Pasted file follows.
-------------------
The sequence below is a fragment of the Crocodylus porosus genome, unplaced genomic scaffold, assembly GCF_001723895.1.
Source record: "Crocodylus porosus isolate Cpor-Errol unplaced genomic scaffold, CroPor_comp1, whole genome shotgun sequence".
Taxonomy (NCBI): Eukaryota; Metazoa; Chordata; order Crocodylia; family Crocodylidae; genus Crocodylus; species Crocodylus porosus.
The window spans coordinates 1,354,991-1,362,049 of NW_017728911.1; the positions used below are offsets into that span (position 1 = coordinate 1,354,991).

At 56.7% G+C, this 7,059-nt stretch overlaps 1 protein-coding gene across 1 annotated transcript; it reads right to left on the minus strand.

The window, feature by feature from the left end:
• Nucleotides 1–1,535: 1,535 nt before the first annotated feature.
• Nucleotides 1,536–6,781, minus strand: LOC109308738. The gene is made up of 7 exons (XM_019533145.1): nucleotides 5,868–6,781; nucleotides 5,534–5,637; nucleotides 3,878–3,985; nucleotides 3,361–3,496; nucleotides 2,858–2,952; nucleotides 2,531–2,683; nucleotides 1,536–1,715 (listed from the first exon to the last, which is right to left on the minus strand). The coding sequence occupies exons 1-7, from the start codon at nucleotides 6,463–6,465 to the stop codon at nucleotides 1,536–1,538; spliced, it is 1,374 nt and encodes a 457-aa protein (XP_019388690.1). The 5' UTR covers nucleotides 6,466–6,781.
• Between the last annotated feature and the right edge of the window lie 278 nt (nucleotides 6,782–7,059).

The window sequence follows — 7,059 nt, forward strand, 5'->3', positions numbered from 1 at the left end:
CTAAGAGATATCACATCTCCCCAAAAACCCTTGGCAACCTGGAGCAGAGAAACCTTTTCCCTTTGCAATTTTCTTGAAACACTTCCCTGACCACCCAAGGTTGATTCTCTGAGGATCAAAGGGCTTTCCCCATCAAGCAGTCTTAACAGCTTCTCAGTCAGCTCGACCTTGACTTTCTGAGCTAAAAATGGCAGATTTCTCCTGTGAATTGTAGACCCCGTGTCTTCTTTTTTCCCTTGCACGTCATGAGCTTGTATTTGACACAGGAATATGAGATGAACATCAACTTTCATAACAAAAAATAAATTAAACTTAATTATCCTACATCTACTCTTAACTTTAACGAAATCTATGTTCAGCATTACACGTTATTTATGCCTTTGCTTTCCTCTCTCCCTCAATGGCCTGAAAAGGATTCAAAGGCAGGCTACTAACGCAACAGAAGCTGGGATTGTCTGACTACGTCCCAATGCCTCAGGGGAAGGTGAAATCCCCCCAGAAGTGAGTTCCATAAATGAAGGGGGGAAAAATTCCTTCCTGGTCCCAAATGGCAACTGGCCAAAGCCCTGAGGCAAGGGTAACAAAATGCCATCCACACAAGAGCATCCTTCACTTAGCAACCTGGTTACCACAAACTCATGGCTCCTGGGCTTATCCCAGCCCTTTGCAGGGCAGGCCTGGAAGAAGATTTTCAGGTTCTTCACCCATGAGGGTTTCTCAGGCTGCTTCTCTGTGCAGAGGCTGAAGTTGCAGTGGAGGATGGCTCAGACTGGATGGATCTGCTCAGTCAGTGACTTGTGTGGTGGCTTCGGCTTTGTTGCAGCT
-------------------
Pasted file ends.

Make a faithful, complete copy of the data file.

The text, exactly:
The sequence below is a fragment of the Crocodylus porosus genome, unplaced genomic scaffold, assembly GCF_001723895.1.
Source record: "Crocodylus porosus isolate Cpor-Errol unplaced genomic scaffold, CroPor_comp1, whole genome shotgun sequence".
Taxonomy (NCBI): Eukaryota; Metazoa; Chordata; order Crocodylia; family Crocodylidae; genus Crocodylus; species Crocodylus porosus.
The window spans coordinates 1,354,991-1,362,049 of NW_017728911.1; the positions used below are offsets into that span (position 1 = coordinate 1,354,991).

At 56.7% G+C, this 7,059-nt stretch overlaps 1 protein-coding gene across 1 annotated transcript; it reads right to left on the minus strand.

The window, feature by feature from the left end:
• Nucleotides 1–1,535: 1,535 nt before the first annotated feature.
• Nucleotides 1,536–6,781, minus strand: LOC109308738. The gene is made up of 7 exons (XM_019533145.1): nucleotides 5,868–6,781; nucleotides 5,534–5,637; nucleotides 3,878–3,985; nucleotides 3,361–3,496; nucleotides 2,858–2,952; nucleotides 2,531–2,683; nucleotides 1,536–1,715 (listed from the first exon to the last, which is right to left on the minus strand). The coding sequence occupies exons 1-7, from the start codon at nucleotides 6,463–6,465 to the stop codon at nucleotides 1,536–1,538; spliced, it is 1,374 nt and encodes a 457-aa protein (XP_019388690.1). The 5' UTR covers nucleotides 6,466–6,781.
• Between the last annotated feature and the right edge of the window lie 278 nt (nucleotides 6,782–7,059).

The window sequence follows — 7,059 nt, forward strand, 5'->3', positions numbered from 1 at the left end:
CTAAGAGATATCACATCTCCCCAAAAACCCTTGGCAACCTGGAGCAGAGAAACCTTTTCCCTTTGCAATTTTCTTGAAACACTTCCCTGACCACCCAAGGTTGATTCTCTGAGGATCAAAGGGCTTTCCCCATCAAGCAGTCTTAACAGCTTCTCAGTCAGCTCGACCTTGACTTTCTGAGCTAAAAATGGCAGATTTCTCCTGTGAATTGTAGACCCCGTGTCTTCTTTTTTCCCTTGCACGTCATGAGCTTGTATTTGACACAGGAATATGAGATGAACATCAACTTTCATAACAAAAAATAAATTAAACTTAATTATCCTACATCTACTCTTAACTTTAACGAAATCTATGTTCAGCATTACACGTTATTTATGCCTTTGCTTTCCTCTCTCCCTCAATGGCCTGAAAAGGATTCAAAGGCAGGCTACTAACGCAACAGAAGCTGGGATTGTCTGACTACGTCCCAATGCCTCAGGGGAAGGTGAAATCCCCCCAGAAGTGAGTTCCATAAATGAAGGGGGGAAAAATTCCTTCCTGGTCCCAAATGGCAACTGGCCAAAGCCCTGAGGCAAGGGTAACAAAATGCCATCCACACAAGAGCATCCTTCACTTAGCAACCTGGTTACCACAAACTCATGGCTCCTGGGCTTATCCCAGCCCTTTGCAGGGCAGGCCTGGAAGAAGATTTTCAGGTTCTTCACCCATGAGGGTTTCTCAGGCTGCTTCTCTGTGCAGAGGCTGAAGTTGCAGTGGAGGATGGCTCAGACTGGATGGATCTGCTCAGTCAGTGACTTGTGTGGTGGCTTCGGCTTTGTTGCAGCT